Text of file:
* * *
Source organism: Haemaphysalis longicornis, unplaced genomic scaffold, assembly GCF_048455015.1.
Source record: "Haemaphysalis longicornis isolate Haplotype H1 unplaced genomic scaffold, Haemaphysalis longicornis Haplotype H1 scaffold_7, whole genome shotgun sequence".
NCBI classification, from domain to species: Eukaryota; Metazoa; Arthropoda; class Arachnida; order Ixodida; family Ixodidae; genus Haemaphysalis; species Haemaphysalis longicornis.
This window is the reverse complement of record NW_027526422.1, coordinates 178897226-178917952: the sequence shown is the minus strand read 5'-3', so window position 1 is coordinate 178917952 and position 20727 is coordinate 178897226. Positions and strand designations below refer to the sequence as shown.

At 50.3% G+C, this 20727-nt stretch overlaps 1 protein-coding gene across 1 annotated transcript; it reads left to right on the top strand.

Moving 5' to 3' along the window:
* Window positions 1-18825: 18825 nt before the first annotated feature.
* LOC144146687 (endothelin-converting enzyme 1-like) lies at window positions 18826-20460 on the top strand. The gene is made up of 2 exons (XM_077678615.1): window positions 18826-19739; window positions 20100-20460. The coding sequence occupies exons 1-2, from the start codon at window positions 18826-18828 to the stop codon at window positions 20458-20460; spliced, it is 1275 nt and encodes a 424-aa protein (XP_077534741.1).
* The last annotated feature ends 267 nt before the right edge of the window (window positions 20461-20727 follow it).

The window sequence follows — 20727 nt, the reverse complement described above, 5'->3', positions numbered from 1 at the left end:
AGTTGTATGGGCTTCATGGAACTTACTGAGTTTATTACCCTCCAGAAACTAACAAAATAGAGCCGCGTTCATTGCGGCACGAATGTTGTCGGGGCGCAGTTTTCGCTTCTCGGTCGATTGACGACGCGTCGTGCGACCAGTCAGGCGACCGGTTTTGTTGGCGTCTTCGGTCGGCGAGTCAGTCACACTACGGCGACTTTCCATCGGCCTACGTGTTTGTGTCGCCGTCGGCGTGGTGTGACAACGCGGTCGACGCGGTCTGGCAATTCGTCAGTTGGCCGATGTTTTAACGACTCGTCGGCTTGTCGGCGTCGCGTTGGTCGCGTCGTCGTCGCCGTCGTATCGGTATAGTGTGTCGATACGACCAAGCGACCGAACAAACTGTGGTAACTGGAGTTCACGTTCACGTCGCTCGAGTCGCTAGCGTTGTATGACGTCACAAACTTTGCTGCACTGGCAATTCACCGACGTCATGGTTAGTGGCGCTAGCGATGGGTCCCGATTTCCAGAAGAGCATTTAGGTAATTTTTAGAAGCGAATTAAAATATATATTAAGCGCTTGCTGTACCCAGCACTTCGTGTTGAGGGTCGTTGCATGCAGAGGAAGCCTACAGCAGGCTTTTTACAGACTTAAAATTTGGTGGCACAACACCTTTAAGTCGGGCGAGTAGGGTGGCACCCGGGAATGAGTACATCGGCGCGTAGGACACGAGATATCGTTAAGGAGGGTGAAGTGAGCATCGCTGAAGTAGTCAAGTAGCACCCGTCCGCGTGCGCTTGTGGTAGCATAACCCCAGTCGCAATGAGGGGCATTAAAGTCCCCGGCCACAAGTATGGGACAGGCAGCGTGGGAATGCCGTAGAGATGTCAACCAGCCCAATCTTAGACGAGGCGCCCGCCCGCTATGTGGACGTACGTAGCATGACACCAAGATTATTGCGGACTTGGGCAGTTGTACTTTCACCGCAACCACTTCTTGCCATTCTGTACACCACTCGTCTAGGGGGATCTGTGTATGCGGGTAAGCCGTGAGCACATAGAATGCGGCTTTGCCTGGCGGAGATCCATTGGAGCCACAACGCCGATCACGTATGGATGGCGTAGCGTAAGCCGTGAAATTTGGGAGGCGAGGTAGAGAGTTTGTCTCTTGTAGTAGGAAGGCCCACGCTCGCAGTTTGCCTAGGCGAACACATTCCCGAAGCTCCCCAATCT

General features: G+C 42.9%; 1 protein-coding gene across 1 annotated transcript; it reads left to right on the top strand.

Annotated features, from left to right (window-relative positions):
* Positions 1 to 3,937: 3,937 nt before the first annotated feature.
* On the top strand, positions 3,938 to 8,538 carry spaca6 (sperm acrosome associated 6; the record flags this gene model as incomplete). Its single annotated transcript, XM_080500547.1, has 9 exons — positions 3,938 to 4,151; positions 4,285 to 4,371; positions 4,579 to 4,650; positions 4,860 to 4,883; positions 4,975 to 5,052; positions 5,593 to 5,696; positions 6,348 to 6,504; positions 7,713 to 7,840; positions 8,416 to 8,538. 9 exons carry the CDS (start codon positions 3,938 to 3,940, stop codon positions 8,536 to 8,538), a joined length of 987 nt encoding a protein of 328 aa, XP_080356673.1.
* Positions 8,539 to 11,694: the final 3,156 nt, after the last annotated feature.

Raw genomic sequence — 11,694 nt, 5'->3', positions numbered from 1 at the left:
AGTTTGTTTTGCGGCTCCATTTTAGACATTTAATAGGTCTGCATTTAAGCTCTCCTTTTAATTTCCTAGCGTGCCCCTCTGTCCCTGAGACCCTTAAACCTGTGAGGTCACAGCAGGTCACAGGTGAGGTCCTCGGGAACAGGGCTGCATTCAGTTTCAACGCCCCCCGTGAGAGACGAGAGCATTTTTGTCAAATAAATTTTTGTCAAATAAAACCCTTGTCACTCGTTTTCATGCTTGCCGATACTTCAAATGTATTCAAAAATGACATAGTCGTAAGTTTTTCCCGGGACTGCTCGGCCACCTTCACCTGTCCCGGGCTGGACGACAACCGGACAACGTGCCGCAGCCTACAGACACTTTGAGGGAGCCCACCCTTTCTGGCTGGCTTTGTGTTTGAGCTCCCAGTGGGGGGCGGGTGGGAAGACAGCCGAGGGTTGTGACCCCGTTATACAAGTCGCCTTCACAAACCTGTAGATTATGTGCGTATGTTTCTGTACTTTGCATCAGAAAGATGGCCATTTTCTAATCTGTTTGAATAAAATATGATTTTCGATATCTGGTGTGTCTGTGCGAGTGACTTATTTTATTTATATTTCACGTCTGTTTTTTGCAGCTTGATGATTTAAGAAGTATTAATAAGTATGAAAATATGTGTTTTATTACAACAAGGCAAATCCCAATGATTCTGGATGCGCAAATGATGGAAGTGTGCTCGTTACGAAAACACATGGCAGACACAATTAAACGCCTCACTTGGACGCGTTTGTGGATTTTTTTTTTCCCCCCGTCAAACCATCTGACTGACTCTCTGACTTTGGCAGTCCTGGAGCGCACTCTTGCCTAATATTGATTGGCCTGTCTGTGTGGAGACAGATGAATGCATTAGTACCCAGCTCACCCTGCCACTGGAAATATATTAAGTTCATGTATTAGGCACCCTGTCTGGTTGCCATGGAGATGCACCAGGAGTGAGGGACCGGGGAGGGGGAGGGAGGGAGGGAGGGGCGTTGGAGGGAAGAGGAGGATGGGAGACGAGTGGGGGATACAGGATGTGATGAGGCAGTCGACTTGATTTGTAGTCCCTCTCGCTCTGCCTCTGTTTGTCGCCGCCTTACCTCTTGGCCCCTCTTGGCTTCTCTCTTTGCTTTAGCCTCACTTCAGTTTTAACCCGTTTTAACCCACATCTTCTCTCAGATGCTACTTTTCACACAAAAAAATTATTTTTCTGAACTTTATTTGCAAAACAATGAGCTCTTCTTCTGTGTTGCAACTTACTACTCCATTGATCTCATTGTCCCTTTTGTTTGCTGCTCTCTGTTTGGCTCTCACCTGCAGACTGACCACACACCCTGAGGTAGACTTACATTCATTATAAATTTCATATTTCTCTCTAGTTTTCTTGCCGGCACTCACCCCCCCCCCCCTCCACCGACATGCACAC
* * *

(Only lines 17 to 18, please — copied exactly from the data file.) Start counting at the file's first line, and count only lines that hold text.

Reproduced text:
Raw genomic sequence — 11,694 nt, 5'->3', positions numbered from 1 at the left:
AGTTTGTTTTGCGGCTCCATTTTAGACATTTAATAGGTCTGCATTTAAGCTCTCCTTTTAATTTCCTAGCGTGCCCCTCTGTCCCTGAGACCCTTAAACCTGTGAGGTCACAGCAGGTCACAGGTGAGGTCCTCGGGAACAGGGCTGCATTCAGTTTCAACGCCCCCCGTGAGAGACGAGAGCATTTTTGTCAAATAAATTTTTGTCAAATAAAACCCTTGTCACTCGTTTTCATGCTTGCCGATACTTCAAATGTATTCAAAAATGACATAGTCGTAAGTTTTTCCCGGGACTGCTCGGCCACCTTCACCTGTCCCGGGCTGGACGACAACCGGACAACGTGCCGCAGCCTACAGACACTTTGAGGGAGCCCACCCTTTCTGGCTGGCTTTGTGTTTGAGCTCCCAGTGGGGGGCGGGTGGGAAGACAGCCGAGGGTTGTGACCCCGTTATACAAGTCGCCTTCACAAACCTGTAGATTATGTGCGTATGTTTCTGTACTTTGCATCAGAAAGATGGCCATTTTCTAATCTGTTTGAATAAAATATGATTTTCGATATCTGGTGTGTCTGTGCGAGTGACTTATTTTATTTATATTTCACGTCTGTTTTTTGCAGCTTGATGATTTAAGAAGTATTAATAAGTATGAAAATATGTGTTTTATTACAACAAGGCAAATCCCAATGATTCTGGATGCGCAAATGATGGAAGTGTGCTCGTTACGAAAACACATGGCAGACACAATTAAACGCCTCACTTGGACGCGTTTGTGGATTTTTTTTTTCCCCCCGTCAAACCATCTGACTGACTCTCTGACTTTGGCAGTCCTGGAGCGCACTCTTGCCTAATATTGATTGGCCTGTCTGTGTGGAGACAGATGAATGCATTAGTACCCAGCTCACCCTGCCACTGGAAATATATTAAGTTCATGTATTAGGCACCCTGTCTGGTTGCCATGGAGATGCACCAGGAGTGAGGGACCGGGGAGGGGGAGGGAGGGAGGGAGGGGCGTTGGAGGGAAGAGGAGGATGGGAGACGAGTGGGGGATACAGGATGTGATGAGGCAGTCGACTTGATTTGTAGTCCCTCTCGCTCTGCCTCTGTTTGTCGCCGCCTTACCTCTTGGCCCCTCTTGGCTTCTCTCTTTGCTTTAGCCTCACTTCAGTTTTAACCCGTTTTAACCCACATCTTCTCTCAGATGCTACTTTTCACACAAAAAAATTATTTTTCTGAACTTTATTTGCAAAACAATGAGCTCTTCTTCTGTGTTGCAACTTACTACTCCATTGATCTCATTGTCCCTTTTGTTTGCTGCTCTCTGTTTGGCTCTCACCTGCAGACTGACCACACACCCTGAGGTAGACTTACATTCATTATAAATTTCATATTTCTCTCTAGTTTTCTTGCCGGCACTCACCCCCCCCCCCCTCCACCGACATGCACAC